LIFESTYLE
30/05/2018 11:29 PM IST

10 Divorced Men On The Moment They Knew Their Marriage Was Over

Photographer is my life. via Getty Images

Marriages don’t deteriorate overnight. There’s often a gradual decline, sometimes over years or decades, that leads to an eventual breaking point and makes divorce inevitable. 

We asked now-divorced men to reveal the moment that signaled their marriages were finally over for good. Here’s what they said:

1. When my son mentioned ‘mommy’s new friend.’

“I should have known it was over when she said at dinner that she didn’t know whether she loved me anymore. I should have known it after 18 months of sleeping in separate bedrooms. I should have known it when she stopped demonstrating any positive or negative emotions toward me. I should have known it after spending a holiday weekend with our young son on a road trip that she declined to take with us. I should have known it after I saw her missing wedding ring upon returning home from that trip. I should have known it when she moved out the next day, driving away with our little boy in the back seat. But I didn’t. Still, I hoped. And then, two weeks later, my son innocently mentioned a dog and some little girls he had been playing with. They belonged to ‘mommy’s new friend.’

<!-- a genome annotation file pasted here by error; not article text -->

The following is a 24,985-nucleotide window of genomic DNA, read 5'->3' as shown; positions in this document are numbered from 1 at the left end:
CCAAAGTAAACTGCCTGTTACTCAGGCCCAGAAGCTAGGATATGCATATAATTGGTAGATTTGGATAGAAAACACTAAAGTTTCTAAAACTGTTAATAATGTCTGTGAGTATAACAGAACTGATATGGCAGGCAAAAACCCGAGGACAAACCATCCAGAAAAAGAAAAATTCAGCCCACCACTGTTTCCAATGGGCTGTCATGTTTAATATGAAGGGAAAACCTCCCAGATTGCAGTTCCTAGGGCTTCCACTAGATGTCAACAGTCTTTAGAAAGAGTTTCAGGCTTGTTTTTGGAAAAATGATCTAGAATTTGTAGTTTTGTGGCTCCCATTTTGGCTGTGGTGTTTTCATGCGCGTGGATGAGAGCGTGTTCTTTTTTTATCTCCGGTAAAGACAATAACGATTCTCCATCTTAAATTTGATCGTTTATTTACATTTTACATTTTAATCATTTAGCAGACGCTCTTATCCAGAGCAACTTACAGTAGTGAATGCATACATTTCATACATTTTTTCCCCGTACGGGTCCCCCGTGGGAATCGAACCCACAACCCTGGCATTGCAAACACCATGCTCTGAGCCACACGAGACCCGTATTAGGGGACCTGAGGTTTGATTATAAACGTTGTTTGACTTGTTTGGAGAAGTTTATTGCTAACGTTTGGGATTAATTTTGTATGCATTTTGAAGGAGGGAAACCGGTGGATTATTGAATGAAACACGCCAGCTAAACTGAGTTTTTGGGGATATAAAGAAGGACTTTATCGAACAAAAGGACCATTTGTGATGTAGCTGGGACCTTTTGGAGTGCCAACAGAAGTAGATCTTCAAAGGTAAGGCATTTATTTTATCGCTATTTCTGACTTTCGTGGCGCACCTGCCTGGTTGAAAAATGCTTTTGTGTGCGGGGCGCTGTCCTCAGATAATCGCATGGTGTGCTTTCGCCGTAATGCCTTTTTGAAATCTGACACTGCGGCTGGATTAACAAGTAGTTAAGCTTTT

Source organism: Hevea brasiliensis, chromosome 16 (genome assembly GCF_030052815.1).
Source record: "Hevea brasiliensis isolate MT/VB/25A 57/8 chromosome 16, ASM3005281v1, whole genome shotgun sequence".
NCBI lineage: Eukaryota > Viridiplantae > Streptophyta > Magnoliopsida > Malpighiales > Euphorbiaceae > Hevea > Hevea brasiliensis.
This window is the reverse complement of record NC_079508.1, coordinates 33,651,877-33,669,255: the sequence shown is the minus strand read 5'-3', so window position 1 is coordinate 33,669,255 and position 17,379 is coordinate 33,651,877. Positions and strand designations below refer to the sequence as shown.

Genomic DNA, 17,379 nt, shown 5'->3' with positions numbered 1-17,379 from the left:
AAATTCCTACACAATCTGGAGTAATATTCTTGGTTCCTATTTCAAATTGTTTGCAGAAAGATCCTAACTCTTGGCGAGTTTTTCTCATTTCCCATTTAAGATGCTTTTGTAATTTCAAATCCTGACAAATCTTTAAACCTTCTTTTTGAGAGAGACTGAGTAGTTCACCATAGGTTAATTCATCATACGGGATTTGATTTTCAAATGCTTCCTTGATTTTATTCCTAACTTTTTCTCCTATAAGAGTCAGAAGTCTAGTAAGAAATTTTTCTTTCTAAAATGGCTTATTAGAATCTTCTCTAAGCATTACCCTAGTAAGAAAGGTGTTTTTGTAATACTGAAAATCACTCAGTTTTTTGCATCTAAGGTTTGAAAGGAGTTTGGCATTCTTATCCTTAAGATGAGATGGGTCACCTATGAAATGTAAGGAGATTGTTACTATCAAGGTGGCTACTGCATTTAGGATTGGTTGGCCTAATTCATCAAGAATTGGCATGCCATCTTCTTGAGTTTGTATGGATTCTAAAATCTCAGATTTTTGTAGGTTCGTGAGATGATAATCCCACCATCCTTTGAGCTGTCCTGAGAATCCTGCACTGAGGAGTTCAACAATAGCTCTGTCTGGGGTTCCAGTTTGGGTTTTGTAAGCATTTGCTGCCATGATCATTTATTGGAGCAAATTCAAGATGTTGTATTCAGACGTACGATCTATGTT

‘Did you have a sleepover at mommy’s new friend’s house?’

‘Yes.’

I never knew a one-word answer from a child could be so lethal and life-changing. I thought I might die, right then. That’s when I knew.” ― Matthew

2. When she said ‘I hate you’ and meant it.

“Like the end of most marriages, mine included a lot of dominoes tipping into the next, but there always seems to be that first domino that starts the process. My ex-wife made arguing an Olympic sport. During one fight over something I can’t even recall, she looked at me red-faced and yelled, ’I hate you,’ and I knew she meant it. There is no coming back from that four-letter word.” ― Bill

3.  When I realized sleeping in the guest room was better than sleeping next to my wife.

“One typical winter day I came down with some horrible sickness and quarantined myself in the guest bedroom to avoid spreading my plague to my wife. After I recovered, I realized I preferred staying in the guest room. I am still a strong believer in the fact that most people sleep better alone, but it does create a literal separation between the couple. Then I started noticing other differences and changes in us as individuals and in our marriage. But if I had to pinpoint one moment, it’s the moment I quarantined our marriage. We both survived and are thriving; however, our marriage stayed in quarantine and didn’t make it out.” ― Adam 

4. When her dream house was more like a nightmare to me.